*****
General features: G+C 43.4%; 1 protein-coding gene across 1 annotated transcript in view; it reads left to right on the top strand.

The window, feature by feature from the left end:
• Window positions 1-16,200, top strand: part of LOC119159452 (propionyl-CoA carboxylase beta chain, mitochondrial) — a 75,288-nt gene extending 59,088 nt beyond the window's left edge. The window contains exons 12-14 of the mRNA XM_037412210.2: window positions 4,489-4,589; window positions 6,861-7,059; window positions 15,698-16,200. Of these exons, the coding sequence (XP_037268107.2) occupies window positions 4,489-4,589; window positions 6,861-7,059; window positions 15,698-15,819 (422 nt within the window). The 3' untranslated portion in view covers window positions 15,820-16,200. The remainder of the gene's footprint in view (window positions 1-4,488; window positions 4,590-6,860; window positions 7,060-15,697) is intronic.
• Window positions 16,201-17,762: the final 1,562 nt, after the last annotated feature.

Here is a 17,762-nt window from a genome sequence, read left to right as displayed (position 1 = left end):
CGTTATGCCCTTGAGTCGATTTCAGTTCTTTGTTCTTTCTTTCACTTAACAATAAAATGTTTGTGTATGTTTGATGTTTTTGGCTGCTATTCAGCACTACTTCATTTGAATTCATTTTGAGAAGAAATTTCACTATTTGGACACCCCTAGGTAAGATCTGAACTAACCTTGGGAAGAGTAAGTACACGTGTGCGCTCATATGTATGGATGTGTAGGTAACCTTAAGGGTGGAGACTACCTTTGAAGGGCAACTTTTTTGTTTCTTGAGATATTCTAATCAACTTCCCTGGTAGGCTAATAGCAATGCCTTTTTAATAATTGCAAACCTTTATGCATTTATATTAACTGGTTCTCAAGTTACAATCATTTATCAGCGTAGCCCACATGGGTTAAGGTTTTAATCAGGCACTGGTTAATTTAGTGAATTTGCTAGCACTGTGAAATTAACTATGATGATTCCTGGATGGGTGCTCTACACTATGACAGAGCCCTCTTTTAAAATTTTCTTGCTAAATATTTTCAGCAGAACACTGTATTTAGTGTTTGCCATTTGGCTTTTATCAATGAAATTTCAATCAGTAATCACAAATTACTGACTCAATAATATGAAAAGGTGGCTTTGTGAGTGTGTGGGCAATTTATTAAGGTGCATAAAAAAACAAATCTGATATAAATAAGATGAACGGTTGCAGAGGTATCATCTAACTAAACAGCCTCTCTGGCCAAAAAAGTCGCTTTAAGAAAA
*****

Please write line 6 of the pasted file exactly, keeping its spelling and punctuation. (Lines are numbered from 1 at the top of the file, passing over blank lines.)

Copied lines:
CGTTATGCCCTTGAGTCGATTTCAGTTCTTTGTTCTTTCTTTCACTTAACAATAAAATGTTTGTGTATGTTTGATGTTTTTGGCTGCTATTCAGCACTACTTCATTTGAATTCATTTTGAGAAGAAATTTCACTATTTGGACACCCCTAGGTAAGATCTGAACTAACCTTGGGAAGAGTAAGTACACGTGTGCGCTCATATGTATGGATGTGTAGGTAACCTTAAGGGTGGAGACTACCTTTGAAGGGCAACTTTTTTGTTTCTTGAGATATTCTAATCAACTTCCCTGGTAGGCTAATAGCAATGCCTTTTTAATAATTGCAAACCTTTATGCATTTATATTAACTGGTTCTCAAGTTACAATCATTTATCAGCGTAGCCCACATGGGTTAAGGTTTTAATCAGGCACTGGTTAATTTAGTGAATTTGCTAGCACTGTGAAATTAACTATGATGATTCCTGGATGGGTGCTCTACACTATGACAGAGCCCTCTTTTAAAATTTTCTTGCTAAATATTTTCAGCAGAACACTGTATTTAGTGTTTGCCATTTGGCTTTTATCAATGAAATTTCAATCAGTAATCACAAATTACTGACTCAATAATATGAAAAGGTGGCTTTGTGAGTGTGTGGGCAATTTATTAAGGTGCATAAAAAAACAAATCTGATATAAATAAGATGAACGGTTGCAGAGGTATCATCTAACTAAACAGCCTCTCTGGCCAAAAAAGTCGCTTTAAGAAAA